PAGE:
I’m a hopeful person. A hopeful writer. I created this blog in hopes that whomever encountered it would come away feeling uplifted. There’s already too much in the world pulling us down, every day. Burdens can pile until one hardly feels able to move. Grief is like this. Depression is like this. Oppression is like this.

Always, I am looking for a way, or writing my way, through to the better I believe is there. That, to me, is hope. Coming through. Knowing that possibility exists, sensing it, even when I cannot see exactly what it looks like. Eventually it reveals itself. And so I hope.

Yesterday I read that hope is not enough for one of humanity’s biggest burdens. Not COVID-19, which will eventually pass, although it will destroy many more of us before it is done. But we will be fighting diseases as long as we’re alive. No—hope is not enough, in itself, to remove the unbearable burden of racism.

As hopeful as I am, I know this is true.

Yesterday evening I watched a news segment featuring families talking to their children about racism. Black families, families with brown skin. A beautiful little girl—little girl—coached by her dad on how to respond if she should be singled out by those in law enforcement. Eyes wide, brow slightly knit in concentration, the child dutifully repeated everything her dad taught her on how to move, how to hold her hands … she covered it all. Dad paused in his feedback. He nodded. Then he said, quietly: “I did all that. And they still tased me.” The little girl’s face froze, then crumpled. Weeping, she climbed into her father’s lap, into his arms.

Another parent, a mother, said that as awful as it is to burden her children with this knowledge, it’s ultimately for their protection. They need to know.

A boy and another little girl from different families said they know it’s wrong for people to treat each other this way. “We are all human,” said the boy, a young teen. “It doesn’t matter what color skin anybody has,” said the girl (is she maybe six? seven?). “We should all be good to each other and love each other.”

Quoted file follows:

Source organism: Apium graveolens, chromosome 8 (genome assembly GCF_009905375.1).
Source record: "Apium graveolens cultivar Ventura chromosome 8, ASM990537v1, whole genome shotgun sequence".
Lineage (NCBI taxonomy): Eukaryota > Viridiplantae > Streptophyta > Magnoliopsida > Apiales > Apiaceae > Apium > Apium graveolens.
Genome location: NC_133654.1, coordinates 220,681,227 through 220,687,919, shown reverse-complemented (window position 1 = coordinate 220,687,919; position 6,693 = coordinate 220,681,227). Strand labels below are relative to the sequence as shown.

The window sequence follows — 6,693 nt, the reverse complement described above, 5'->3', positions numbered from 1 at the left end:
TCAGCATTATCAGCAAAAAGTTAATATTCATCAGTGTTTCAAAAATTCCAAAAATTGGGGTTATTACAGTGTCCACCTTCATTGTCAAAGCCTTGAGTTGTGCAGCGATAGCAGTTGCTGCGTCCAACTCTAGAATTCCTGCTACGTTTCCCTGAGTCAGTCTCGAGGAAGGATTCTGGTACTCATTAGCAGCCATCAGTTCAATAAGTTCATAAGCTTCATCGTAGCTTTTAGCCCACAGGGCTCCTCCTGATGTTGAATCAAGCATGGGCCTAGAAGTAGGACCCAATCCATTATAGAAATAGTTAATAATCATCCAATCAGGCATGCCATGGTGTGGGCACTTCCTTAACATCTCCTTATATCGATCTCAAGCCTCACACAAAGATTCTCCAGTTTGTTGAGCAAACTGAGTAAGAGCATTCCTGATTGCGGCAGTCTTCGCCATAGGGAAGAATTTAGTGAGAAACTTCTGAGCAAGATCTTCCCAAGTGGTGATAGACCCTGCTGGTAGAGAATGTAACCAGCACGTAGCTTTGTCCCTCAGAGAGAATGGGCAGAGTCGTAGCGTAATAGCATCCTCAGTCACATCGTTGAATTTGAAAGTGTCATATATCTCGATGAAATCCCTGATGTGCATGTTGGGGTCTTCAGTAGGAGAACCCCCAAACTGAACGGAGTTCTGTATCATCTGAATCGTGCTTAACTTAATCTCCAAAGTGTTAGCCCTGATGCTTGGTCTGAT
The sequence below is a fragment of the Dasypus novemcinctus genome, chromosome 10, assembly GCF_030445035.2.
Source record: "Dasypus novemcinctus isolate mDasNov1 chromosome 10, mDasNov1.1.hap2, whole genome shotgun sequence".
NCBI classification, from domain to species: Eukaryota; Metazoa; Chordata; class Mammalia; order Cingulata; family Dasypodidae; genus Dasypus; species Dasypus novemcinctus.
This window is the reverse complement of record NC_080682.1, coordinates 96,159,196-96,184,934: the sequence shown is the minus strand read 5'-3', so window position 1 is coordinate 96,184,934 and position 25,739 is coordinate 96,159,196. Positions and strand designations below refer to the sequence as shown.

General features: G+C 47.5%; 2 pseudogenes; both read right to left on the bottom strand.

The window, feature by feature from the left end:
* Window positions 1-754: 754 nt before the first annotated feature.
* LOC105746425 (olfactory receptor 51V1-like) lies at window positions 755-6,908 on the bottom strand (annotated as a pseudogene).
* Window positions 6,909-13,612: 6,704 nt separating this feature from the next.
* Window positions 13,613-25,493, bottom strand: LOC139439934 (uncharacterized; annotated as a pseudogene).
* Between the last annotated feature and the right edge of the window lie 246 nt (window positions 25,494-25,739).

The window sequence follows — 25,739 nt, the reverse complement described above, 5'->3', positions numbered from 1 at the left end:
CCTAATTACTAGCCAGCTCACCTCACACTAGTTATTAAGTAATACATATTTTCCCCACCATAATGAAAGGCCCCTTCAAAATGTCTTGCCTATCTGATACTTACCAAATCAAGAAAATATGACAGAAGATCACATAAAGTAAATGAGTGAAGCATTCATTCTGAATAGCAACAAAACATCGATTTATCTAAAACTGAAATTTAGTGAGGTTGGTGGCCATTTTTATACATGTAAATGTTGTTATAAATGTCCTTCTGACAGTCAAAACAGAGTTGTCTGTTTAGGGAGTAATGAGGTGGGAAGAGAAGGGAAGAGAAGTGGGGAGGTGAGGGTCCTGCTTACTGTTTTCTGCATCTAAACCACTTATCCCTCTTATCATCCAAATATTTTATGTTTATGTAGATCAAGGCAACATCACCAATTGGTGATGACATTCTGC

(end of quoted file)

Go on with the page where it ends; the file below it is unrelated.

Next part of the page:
Love one another.

The greatest spiritual journey we can ever take.

Loving means bearing each other’s burdens; it does not mean hoping the burdens go away. It means putting love into action, working to remove the burden, the systems, the structures that oppress others. The possibility is there; our hearts just have to be burdened enough, collectively, to usher it into reality.

For what’s the alternative? Hopelessness. The deadliest thing of all.

As I tried to sleep last night, so many images flooded my mind. Mostly children. Many I’ve known over the years. Black, brown, white faces, eyes full of light, little arms open wide, always ready to give away their love. How easily laughter, wonder, song, and joy come to them … my daughter-in-law texted that my granddaughter woke up singing yesterday morning, before she got out of bed: “Everyone is a star, and everyone has to see how strong and powerful, and everyone has to see how much I love you and how much I’ve grown.” She is four. The thought of anyone robbing the pureness of her heart is … inhuman. It should not happen to any child. Ever. But it does. It is the most terrible of dichotomies, that the big love we have for one another as children does not grow as we do. If it did, the world would be an entirely different place … and if we have any hope of it being better, it begins with acting now. Understanding now. Changing now. Breaking out of age-old racist, prejudiced molds that may have shaped us, now … or they remain intact, shaping those who follow.